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Dysart Willis

January 2015 Archives

Undercover cops out to stop texting and driving

We know that the driving public has a beef against distracted drivers; particularly those who are paying more attention to their phones than to the drivers around them. This feeling is likely directed towards younger drivers who appear to live and die with the next Twitter post or Facebook update. Indeed, the law in North Carolina is that drivers may not create, send or read text messages while operating a motor vehicle.

Should more people use personal breathalyzers?

It is no secret that drunk driving continues to be a problem in North Carolina. The public safety threat is obvious, as nearly 12,000 people each year are killed in accidents involving at least one driver who was impaired. Also, DUI has become one of the most common types of motor vehicle arrests in the United States.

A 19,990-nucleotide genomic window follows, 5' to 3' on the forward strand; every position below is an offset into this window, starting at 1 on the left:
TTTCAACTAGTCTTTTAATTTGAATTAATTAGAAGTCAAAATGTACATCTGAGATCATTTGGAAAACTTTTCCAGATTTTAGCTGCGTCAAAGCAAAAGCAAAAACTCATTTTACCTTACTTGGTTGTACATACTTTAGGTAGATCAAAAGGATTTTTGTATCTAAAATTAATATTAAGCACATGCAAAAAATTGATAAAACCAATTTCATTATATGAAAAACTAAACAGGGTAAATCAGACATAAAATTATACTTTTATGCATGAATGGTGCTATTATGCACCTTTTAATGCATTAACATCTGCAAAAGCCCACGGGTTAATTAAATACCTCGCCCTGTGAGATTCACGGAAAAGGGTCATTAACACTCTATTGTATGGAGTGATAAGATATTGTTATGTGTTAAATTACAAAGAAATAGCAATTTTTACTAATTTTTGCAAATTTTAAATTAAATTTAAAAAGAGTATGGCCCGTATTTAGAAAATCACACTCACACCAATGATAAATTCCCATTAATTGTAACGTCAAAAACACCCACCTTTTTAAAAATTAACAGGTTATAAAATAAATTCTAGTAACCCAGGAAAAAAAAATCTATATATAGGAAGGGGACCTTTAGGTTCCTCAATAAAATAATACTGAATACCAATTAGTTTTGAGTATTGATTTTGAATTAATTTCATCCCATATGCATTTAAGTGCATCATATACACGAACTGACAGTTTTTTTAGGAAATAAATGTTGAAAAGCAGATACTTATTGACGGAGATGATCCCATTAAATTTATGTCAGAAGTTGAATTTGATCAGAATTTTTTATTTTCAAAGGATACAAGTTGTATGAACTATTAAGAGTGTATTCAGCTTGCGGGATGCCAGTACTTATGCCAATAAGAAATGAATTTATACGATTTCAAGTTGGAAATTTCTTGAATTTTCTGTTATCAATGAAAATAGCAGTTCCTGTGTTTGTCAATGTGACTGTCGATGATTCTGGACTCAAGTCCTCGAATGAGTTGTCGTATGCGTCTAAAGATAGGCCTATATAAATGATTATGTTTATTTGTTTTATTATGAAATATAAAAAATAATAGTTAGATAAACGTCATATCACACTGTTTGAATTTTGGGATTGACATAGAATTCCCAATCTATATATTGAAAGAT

Can the 'odor' of alcohol lead to an arrest?

If you are arrested on suspicion of drunk driving, chances are that there will be a police report detailing the officer’s reasons for taking you into custody. It is likely that in the report, there will be some mention of the officer smelling an “odor of alcohol” coming from you (or the vehicle). Essentially, this is likely the first in a set of facts to justify an arrest.